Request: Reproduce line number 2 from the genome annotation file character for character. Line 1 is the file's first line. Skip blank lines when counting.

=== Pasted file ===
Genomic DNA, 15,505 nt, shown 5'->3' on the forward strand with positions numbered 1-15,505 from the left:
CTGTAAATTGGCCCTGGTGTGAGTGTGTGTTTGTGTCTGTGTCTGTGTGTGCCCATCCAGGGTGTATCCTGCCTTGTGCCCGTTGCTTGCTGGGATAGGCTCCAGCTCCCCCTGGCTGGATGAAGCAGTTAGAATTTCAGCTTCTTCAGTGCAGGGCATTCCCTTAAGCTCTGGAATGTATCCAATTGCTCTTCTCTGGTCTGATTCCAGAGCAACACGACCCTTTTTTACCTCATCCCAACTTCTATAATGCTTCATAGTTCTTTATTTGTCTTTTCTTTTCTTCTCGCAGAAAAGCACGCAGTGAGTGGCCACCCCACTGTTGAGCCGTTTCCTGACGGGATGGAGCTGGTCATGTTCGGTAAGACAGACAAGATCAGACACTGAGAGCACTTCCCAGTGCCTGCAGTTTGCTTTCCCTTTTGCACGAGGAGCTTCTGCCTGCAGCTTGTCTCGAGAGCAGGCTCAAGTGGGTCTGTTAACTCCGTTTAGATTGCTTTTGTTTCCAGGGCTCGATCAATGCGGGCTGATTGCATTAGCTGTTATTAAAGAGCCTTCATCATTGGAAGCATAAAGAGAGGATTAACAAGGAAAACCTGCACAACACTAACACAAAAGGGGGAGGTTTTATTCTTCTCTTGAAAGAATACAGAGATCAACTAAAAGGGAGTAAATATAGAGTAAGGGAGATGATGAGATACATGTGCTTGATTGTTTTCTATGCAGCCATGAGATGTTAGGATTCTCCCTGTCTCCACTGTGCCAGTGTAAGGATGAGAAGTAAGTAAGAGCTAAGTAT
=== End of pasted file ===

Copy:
CTGTAAATTGGCCCTGGTGTGAGTGTGTGTTTGTGTCTGTGTCTGTGTGTGCCCATCCAGGGTGTATCCTGCCTTGTGCCCGTTGCTTGCTGGGATAGGCTCCAGCTCCCCCTGGCTGGATGAAGCAGTTAGAATTTCAGCTTCTTCAGTGCAGGGCATTCCCTTAAGCTCTGGAATGTATCCAATTGCTCTTCTCTGGTCTGATTCCAGAGCAACACGACCCTTTTTTACCTCATCCCAACTTCTATAATGCTTCATAGTTCTTTATTTGTCTTTTCTTTTCTTCTCGCAGAAAAGCACGCAGTGAGTGGCCACCCCACTGTTGAGCCGTTTCCTGACGGGATGGAGCTGGTCATGTTCGGTAAGACAGACAAGATCAGACACTGAGAGCACTTCCCAGTGCCTGCAGTTTGCTTTCCCTTTTGCACGAGGAGCTTCTGCCTGCAGCTTGTCTCGAGAGCAGGCTCAAGTGGGTCTGTTAACTCCGTTTAGATTGCTTTTGTTTCCAGGGCTCGATCAATGCGGGCTGATTGCATTAGCTGTTATTAAAGAGCCTTCATCATTGGAAGCATAAAGAGAGGATTAACAAGGAAAACCTGCACAACACTAACACAAAAGGGGGAGGTTTTATTCTTCTCTTGAAAGAATACAGAGATCAACTAAAAGGGAGTAAATATAGAGTAAGGGAGATGATGAGATACATGTGCTTGATTGTTTTCTATGCAGCCATGAGATGTTAGGATTCTCCCTGTCTCCACTGTGCCAGTGTAAGGATGAGAAGTAAGTAAGAGCTAAGTAT